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The APS Executive Board at its November Meeting approved the posting of a statement on undergraduate research for member comment. The statement calls on the country's colleges and universities to "provide all undergraduate physics and astronomy majors with access to significant research experiences."
"At the most basic level what we're saying is every undergraduate should have this kind of experience because it's really foundational," said Paul Cottle, a physicist at Florida State University and chair of the APS Committee on Education. "It's the way you learn how to get things done in a workplace or a real research environment."
The Committee on Education put forward the statement in response to concerns about the classroom emphasis on the theoretical underpinnings of physics, with little or no teaching about how physics is done in the real world. Having undergrads do actual research would offer them a chance to see what physics is really about, committee members say.
The statement is aimed primarily at college and university administrators, public policy makers and legislators — the people who have the most influence on which academic programs a school offers.
"We've just got to keep focusing their attention on how important undergraduate physics research is," Cottle said.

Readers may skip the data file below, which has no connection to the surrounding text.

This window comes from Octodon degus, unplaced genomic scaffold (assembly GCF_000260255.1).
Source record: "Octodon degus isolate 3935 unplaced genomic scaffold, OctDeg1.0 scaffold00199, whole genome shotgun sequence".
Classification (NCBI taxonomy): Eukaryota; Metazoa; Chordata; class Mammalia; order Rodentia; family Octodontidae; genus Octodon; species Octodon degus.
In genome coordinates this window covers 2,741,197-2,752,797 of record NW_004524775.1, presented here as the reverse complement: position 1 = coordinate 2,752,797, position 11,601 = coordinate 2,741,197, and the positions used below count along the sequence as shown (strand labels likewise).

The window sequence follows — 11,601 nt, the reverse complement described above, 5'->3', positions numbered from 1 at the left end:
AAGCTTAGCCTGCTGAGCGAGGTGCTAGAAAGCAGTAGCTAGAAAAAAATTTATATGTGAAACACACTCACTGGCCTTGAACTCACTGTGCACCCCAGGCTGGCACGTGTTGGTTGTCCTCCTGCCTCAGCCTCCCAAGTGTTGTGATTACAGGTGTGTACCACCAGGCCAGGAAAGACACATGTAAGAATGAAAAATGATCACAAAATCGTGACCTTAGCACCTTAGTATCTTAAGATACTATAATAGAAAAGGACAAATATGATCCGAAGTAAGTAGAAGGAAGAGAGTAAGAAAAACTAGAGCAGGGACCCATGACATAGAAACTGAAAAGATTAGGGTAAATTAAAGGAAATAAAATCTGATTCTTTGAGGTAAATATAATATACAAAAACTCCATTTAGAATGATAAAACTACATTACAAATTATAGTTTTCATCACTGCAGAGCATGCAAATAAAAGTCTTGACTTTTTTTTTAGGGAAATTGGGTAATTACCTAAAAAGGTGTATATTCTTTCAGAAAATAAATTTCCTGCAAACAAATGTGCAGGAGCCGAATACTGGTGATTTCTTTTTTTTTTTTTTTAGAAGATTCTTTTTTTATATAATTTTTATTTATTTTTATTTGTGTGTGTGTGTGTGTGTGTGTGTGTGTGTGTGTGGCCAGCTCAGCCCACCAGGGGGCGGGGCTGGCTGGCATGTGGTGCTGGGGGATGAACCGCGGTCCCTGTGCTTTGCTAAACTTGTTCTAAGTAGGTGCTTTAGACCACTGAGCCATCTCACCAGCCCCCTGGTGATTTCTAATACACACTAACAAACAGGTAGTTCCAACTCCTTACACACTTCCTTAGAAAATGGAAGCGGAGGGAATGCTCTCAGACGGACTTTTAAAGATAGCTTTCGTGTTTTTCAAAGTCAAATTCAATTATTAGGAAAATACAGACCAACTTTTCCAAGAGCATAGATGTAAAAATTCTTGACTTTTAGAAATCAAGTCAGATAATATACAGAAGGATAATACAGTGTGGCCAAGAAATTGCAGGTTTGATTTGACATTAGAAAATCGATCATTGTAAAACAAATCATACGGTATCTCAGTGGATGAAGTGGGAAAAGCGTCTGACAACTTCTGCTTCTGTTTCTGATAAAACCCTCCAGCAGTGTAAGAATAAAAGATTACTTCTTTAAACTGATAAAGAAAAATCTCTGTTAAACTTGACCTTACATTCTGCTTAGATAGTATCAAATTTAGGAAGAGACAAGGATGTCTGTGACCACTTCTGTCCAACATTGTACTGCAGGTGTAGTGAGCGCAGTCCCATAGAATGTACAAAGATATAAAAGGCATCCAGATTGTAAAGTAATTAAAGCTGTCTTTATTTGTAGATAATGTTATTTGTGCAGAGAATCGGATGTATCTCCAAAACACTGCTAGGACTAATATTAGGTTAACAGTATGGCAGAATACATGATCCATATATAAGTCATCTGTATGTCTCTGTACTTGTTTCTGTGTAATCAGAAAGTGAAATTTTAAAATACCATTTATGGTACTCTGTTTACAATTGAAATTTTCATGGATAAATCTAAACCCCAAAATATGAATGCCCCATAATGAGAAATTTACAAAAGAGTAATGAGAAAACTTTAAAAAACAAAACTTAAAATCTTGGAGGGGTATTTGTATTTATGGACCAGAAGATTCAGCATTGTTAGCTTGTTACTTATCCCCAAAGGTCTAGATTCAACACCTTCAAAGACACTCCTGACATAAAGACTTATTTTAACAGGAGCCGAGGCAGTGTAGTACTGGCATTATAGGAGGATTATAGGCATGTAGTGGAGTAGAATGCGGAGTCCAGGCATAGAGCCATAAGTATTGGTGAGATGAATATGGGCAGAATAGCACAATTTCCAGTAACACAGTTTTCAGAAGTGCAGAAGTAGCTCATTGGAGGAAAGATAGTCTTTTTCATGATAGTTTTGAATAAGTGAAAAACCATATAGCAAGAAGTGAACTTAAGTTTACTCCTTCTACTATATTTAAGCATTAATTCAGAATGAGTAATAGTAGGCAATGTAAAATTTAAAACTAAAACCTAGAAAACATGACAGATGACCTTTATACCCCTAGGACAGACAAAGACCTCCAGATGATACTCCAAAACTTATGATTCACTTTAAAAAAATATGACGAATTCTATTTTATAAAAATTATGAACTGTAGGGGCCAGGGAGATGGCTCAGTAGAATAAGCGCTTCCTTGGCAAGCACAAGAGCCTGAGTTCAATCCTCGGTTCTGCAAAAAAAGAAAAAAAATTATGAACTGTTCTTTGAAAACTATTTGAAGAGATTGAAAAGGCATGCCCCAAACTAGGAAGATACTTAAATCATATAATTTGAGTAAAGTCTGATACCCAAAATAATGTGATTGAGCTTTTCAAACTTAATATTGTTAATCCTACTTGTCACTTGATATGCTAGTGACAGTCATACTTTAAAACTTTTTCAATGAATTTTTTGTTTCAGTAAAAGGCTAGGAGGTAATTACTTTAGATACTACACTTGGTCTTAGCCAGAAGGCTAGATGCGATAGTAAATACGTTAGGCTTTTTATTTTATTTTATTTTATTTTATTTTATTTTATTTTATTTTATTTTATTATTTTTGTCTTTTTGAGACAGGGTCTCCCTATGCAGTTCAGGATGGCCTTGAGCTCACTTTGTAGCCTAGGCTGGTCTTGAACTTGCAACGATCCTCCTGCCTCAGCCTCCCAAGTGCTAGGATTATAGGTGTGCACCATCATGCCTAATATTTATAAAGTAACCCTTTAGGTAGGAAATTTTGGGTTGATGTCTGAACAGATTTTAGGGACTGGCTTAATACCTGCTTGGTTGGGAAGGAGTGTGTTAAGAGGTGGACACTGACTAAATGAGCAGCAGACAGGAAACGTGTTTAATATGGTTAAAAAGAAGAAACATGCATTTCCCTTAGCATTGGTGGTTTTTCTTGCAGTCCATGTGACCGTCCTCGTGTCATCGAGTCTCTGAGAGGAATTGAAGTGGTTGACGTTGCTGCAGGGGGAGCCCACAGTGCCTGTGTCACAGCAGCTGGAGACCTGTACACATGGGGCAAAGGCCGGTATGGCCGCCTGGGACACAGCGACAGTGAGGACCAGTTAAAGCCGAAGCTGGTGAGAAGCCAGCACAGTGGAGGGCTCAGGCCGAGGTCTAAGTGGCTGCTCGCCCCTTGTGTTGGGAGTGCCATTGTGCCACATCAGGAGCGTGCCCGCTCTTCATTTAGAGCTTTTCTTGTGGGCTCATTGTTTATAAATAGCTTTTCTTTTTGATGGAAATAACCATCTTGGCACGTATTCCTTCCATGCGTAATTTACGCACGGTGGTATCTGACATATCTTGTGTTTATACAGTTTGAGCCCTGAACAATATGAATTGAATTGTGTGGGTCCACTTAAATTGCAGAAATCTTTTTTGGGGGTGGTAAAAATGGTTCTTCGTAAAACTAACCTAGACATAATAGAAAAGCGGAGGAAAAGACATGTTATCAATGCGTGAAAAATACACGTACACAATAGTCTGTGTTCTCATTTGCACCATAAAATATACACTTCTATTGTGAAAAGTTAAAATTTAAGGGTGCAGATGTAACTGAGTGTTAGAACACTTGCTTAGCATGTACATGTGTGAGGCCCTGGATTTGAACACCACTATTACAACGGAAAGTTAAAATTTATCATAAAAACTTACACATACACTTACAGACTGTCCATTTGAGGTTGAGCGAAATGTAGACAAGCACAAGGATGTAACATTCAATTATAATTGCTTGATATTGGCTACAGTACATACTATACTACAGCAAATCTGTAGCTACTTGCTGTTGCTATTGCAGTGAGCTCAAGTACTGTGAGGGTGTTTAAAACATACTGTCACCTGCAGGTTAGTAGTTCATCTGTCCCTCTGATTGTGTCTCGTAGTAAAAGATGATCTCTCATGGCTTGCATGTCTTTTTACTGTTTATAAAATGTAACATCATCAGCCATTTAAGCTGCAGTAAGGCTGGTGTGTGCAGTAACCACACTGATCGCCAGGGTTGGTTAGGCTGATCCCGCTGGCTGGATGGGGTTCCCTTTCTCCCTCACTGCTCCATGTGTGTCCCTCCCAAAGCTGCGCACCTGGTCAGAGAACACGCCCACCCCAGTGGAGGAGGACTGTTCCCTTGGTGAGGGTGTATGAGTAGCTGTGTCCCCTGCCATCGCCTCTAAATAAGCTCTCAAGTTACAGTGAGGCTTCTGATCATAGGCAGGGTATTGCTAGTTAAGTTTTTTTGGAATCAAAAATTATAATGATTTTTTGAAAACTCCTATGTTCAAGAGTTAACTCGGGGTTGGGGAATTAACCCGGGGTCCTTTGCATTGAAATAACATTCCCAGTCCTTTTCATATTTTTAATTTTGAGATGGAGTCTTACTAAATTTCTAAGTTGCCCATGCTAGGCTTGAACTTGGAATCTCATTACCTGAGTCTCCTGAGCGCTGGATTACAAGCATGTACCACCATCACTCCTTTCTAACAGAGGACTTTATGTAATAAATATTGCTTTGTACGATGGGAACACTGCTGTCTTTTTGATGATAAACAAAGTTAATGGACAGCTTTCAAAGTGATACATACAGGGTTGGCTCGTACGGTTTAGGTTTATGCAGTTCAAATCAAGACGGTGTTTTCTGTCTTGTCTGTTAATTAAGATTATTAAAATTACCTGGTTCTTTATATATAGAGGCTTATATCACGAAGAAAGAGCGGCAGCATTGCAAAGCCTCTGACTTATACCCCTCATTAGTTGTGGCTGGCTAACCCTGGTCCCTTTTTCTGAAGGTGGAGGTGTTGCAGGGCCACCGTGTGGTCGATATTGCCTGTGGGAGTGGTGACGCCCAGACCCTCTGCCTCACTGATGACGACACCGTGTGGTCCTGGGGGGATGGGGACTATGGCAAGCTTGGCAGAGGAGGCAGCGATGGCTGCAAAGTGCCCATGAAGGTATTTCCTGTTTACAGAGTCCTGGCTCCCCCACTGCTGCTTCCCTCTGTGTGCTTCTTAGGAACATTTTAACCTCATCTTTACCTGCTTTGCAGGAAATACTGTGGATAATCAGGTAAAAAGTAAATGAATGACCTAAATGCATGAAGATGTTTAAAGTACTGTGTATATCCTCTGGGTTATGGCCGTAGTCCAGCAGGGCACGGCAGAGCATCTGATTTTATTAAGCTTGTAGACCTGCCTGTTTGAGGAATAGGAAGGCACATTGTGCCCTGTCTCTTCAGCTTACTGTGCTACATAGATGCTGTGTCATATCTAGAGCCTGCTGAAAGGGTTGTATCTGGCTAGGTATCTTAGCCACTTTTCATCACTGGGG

As part of the Society's bylaws, after the APS Executive Board approves any statement, the membership is encouraged to submit comments about it. After all member comments have been received, the APS Panel on Public Affairs will review the responses and consider revising the statement before a final version is put to the APS Council for a vote.
The statement reads in part "The American Physical Society calls upon the nation's colleges and universities and their physics and astronomy departments to provide all undergraduate physics and astronomy majors with access to significant research experiences."
"APS's endorsement of this statement would reaffirm the importance of real-world experiences as a critical component of a physics education," notes Theodore Hodapp, the APS Director of Education and Diversity. He added that, "Many smaller physics programs often must argue for resources to maintain such efforts with their students. This statement provides a valuable piece of ammunition in that fight."
Cottle said also that it was in the schools' own interest to support undergraduate physics research. He called a physics degree extremely versatile, as graduates can go into engineering, science, and finance.
"If you're graduating five [physics majors], those are probably the five most valuable graduates in any given year," Cottle said. "Undergraduate research is the component of that program that really puts physics majors at the top of the heap."
Input will be accepted until January 31, 2014. Members can read and comment on the statement at the APS Undergraduate Research Statement web page.
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